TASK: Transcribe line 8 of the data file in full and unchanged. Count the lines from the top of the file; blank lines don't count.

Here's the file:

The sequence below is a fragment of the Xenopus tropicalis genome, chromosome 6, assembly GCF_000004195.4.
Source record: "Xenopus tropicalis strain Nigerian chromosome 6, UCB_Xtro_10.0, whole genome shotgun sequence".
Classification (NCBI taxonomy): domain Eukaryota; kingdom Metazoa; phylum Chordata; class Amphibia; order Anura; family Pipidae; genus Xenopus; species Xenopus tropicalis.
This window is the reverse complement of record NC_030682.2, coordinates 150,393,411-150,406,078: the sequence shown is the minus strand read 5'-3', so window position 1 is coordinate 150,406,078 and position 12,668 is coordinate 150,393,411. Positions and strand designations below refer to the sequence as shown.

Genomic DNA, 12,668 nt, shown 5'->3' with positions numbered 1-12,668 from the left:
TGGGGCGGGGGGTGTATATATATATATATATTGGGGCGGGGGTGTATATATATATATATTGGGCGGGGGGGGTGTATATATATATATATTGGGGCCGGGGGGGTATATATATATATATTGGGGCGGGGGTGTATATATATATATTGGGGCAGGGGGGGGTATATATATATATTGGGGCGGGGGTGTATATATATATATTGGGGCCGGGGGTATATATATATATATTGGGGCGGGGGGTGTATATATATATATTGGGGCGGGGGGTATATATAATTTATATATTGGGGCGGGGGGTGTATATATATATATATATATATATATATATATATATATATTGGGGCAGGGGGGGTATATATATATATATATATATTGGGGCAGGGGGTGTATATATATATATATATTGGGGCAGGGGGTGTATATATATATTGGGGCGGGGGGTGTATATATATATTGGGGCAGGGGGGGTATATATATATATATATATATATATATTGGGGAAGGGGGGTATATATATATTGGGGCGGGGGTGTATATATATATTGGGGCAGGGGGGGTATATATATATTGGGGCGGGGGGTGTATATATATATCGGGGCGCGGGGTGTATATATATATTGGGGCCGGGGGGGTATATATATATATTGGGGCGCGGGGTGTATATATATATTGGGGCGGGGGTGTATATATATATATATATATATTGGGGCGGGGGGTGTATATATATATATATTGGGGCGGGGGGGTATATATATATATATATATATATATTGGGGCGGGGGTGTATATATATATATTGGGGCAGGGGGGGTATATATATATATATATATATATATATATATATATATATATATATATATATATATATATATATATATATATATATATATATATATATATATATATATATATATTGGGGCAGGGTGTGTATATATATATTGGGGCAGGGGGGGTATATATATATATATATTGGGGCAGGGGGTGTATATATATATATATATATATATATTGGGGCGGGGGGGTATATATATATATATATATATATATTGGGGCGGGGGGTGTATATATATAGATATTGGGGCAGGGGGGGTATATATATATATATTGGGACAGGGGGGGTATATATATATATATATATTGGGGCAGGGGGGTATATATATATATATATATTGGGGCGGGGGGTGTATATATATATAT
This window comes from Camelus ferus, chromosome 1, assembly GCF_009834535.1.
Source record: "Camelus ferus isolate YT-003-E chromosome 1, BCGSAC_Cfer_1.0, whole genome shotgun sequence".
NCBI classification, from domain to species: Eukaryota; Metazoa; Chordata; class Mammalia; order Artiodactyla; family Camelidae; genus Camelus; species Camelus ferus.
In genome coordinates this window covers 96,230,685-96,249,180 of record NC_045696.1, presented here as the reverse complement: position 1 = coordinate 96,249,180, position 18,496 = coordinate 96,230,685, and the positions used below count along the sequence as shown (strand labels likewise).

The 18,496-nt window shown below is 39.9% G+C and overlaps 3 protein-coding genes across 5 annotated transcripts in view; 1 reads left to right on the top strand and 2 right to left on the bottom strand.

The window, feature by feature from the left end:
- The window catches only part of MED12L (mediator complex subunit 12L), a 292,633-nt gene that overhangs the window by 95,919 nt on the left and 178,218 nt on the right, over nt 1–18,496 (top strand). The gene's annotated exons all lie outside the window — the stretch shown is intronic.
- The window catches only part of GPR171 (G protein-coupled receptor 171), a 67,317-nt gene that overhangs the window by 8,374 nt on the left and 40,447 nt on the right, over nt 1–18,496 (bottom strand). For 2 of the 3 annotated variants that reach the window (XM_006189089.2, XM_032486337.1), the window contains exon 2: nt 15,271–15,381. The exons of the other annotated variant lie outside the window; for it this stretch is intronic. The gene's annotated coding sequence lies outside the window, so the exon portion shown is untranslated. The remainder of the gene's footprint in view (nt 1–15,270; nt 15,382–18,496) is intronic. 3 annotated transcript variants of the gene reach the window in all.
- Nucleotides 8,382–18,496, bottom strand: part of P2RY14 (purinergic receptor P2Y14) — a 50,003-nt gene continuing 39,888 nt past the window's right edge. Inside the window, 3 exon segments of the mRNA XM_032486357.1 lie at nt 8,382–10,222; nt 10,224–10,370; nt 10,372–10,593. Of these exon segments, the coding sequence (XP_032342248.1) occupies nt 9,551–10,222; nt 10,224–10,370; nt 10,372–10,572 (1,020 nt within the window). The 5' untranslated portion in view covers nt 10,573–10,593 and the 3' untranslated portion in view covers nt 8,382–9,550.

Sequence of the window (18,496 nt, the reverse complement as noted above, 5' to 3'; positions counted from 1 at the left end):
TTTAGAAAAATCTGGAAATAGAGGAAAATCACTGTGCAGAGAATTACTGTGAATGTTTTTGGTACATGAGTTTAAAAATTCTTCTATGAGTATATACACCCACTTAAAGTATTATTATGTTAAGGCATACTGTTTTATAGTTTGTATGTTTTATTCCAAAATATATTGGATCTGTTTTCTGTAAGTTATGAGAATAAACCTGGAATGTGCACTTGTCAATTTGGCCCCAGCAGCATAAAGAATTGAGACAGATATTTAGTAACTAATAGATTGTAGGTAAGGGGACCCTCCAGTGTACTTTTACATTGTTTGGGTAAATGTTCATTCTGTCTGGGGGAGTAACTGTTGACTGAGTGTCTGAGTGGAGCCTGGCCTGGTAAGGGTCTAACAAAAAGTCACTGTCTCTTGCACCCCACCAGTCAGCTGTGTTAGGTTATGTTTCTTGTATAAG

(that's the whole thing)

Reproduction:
Source record: "Camelus ferus isolate YT-003-E chromosome 1, BCGSAC_Cfer_1.0, whole genome shotgun sequence".